So far at least, the Grenfell Inquiry, Hackitt Review and independent experts panel has done very little dot-joining. Pretty much every subject is treated as if separate. For example, while cladding has been massively focussed on, no one has looked at the links between it and furniture, carpets, curtains, bedding. One such link being that they are all fuel sources; another that they often contain flame retardant chemicals. With the Grenfell residents currently very concerned about how their health has been affected by the toxicity of the fire, and given that when flame retardant chemicals burn they massively increase toxic fumes/smoke, you would have thought this was an obvious step to take. Yet instead we get the government and the council so far failing to even look for toxicity in soil, debris, human blood, etc, claiming (apparently clairvoyantly) that they do not need to because toxicity is 'low'.
There is a group of us working on joining the dots, however. And for the purposes of this blog I thought I'd give just one example. Below, to this end, I've put together some facts and quotes, along with a few background points that may or may not be relevant. In short, I'll lay down some dots and leave it to the reader to join them, or not. Please bear in mind that these are just a few of the dots within the overall picture, one that is shaping much of what goes on, or doesn't, at the Grenfell Inquiry.
- From 2008 until earlier this year, Dave Sibert was the National Fire Safety Advisor and IRMP Advisor to the Fire Brigades Union, a paid role that came with an FBU credit card.
- Around May 2018, Sibert was forced to resign from this post, although this has not been publicly announced by the FBU. Here's what Sibert himself says about it in an article dated 7 September 2018:
"THERE IS supposed to be an ancient Chinese curse, which reads: ‘May you live in interesting times’. After the tragic fire at Grenfell Tower last year, those of us in the fire industry have certainly been ‘living in interesting times’. The curse appeared to point its crooked finger at me when I was forced to resign from my previous job, although in the end resignation gave me the opportunity to take up the challenging – but very rewarding – role of head of the special projects group (SPG) at the FPA [Fire Protection Association]."
- Sibert was given this new paid post at the FPA by Jon O'Neill, Managing Director of the Fire Protection Association.
- The FPA is funded by the insurance industry. The insurance industry is preoccupied with protecting property from fire. The flame retardant industry claims its products do so.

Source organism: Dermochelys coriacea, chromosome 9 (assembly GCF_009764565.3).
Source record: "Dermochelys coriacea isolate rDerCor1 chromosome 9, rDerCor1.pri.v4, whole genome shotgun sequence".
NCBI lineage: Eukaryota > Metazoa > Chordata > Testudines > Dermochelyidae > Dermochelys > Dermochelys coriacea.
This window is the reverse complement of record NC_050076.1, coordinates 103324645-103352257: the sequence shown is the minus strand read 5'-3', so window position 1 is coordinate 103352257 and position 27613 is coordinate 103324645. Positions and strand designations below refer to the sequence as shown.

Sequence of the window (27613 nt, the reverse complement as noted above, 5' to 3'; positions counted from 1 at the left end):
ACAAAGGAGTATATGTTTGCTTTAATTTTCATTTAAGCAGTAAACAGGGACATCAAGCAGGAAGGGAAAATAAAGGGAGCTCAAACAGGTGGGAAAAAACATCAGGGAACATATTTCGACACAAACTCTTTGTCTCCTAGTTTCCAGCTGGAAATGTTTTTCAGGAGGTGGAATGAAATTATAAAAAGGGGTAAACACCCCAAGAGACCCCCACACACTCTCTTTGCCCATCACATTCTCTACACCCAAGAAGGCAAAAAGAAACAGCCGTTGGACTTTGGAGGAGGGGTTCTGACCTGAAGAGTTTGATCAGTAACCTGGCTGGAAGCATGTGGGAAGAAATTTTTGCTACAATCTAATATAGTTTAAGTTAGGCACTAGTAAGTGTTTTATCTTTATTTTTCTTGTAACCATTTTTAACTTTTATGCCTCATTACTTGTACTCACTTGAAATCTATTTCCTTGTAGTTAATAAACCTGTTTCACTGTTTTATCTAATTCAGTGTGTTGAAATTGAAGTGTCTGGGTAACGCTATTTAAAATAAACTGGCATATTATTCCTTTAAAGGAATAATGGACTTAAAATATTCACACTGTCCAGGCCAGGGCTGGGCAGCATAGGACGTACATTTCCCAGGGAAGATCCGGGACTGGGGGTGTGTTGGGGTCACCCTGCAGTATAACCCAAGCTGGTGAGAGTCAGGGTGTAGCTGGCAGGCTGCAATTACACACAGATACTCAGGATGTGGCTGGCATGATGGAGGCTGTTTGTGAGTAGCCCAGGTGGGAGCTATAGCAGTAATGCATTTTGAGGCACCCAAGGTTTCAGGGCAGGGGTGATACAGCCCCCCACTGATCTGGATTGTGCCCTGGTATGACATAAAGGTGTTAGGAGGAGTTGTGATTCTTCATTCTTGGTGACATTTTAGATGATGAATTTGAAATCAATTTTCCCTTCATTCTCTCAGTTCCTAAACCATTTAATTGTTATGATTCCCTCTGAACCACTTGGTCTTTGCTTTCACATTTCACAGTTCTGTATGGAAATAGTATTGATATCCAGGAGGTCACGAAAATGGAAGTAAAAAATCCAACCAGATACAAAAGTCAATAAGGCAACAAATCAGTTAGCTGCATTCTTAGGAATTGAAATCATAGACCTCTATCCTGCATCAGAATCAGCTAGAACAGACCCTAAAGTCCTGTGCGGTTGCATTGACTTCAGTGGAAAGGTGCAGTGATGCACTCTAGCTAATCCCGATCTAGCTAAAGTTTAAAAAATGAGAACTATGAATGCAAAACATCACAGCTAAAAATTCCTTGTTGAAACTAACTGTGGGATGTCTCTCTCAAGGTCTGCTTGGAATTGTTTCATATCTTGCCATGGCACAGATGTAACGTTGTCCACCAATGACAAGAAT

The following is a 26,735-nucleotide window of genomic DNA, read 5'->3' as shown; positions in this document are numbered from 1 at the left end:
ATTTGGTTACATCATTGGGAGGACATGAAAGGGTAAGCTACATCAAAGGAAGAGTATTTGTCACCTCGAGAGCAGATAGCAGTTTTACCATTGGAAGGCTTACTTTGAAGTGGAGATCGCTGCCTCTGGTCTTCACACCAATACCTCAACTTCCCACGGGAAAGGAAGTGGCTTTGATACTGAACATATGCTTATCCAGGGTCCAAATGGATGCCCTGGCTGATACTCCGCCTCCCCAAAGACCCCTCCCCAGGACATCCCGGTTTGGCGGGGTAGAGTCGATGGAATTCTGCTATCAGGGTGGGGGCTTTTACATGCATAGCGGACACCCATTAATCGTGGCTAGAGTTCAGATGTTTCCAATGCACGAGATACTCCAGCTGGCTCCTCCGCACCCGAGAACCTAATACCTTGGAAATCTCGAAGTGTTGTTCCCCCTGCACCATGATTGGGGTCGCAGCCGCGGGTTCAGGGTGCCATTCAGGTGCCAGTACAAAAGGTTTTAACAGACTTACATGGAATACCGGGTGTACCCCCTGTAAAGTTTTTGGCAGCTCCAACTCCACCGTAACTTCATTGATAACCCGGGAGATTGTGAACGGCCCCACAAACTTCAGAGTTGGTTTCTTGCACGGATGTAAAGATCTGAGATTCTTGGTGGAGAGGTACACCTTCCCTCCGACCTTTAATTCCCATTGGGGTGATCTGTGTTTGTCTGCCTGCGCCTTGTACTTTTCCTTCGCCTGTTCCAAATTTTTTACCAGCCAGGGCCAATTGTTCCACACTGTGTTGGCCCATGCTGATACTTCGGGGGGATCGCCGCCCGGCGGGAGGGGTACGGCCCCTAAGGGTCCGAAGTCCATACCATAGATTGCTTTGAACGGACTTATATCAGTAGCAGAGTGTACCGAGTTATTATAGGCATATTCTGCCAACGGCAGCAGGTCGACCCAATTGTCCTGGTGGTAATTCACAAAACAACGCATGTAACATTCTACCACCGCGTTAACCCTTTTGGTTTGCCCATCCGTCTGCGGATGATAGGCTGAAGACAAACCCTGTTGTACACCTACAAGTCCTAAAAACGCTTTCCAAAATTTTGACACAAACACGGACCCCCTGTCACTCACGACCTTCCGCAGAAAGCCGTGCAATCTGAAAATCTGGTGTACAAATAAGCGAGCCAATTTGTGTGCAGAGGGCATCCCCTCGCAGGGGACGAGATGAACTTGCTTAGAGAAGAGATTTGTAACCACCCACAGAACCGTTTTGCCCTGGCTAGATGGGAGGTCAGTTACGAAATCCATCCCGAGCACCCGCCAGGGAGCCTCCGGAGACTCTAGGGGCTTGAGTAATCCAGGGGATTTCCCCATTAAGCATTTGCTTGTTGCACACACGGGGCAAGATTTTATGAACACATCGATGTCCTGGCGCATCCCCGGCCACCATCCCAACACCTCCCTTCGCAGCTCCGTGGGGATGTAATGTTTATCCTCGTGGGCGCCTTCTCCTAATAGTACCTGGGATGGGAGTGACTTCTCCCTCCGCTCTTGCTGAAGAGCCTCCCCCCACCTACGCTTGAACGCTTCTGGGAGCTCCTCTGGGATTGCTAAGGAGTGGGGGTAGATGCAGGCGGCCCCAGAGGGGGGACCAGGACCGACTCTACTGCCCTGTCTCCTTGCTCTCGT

- UK homes have the highest levels of flame retardant dust in the world, the main reason being our unique and very stringent furniture flammability regulations.
- In 2014, the FPA signed a Memorandum of Understanding with the US's National Fire Protection Association.
- The NFPA consistently supports the flame retardant industry in first trying to block then to overturn the decision by California to drop its open flame furniture test in 2014 – which meant that flame retardant chemicals were no longer necessary in California/US furniture. For example, also in 2014, the NFPA supported a lawsuit by one of the big three world-wide flame retardant producers, Chemtura, against the state of California, insisting on the retention of the open flame test which would lead to the retention of millions of kgs of flame retardants in US furniture.
- In 2014/2015, Dave Sibert, Jon O'Neil, Paul Fuller and Sir Ken Knight played a major role, working together, to block safety changes to the UK's furniture regulations that would have led to a massive drop in flame retardants in cover fabrics. For example, in 2014, Dave Sibert wrote the FBU's response to the government's proposal to make the furniture regulations safe. It was entirely negative albeit with absolutely no evidence by way of support. This contrasted sharply with the many very positive returns from individual fire services, including the London Fire Brigade who applauded the proposals that would make furniture fire-safer and made some useful suggestions for other improvements.
- Sibert, O'Neil, Fuller and Knight, however, succeeded and such safety changes are still pending. In the meantime, UK furniture continues to contain the highest levels of flame retardants in the world.
- Paul Fuller resigned his post in May 2018 as Chair of the Fire Sector Federation after just a year, "for a variety of reasons", at the same time as Sibert was forced to resign his post at the FBU.
- Paul Fuller requested an invitation to a British Standards meeting in 2015 to discuss what to do about flammable children's fancy dress outfits. He opened his introductory talk by stating, "I'm not here today to advocate for flame retardants in children's clothing . . . "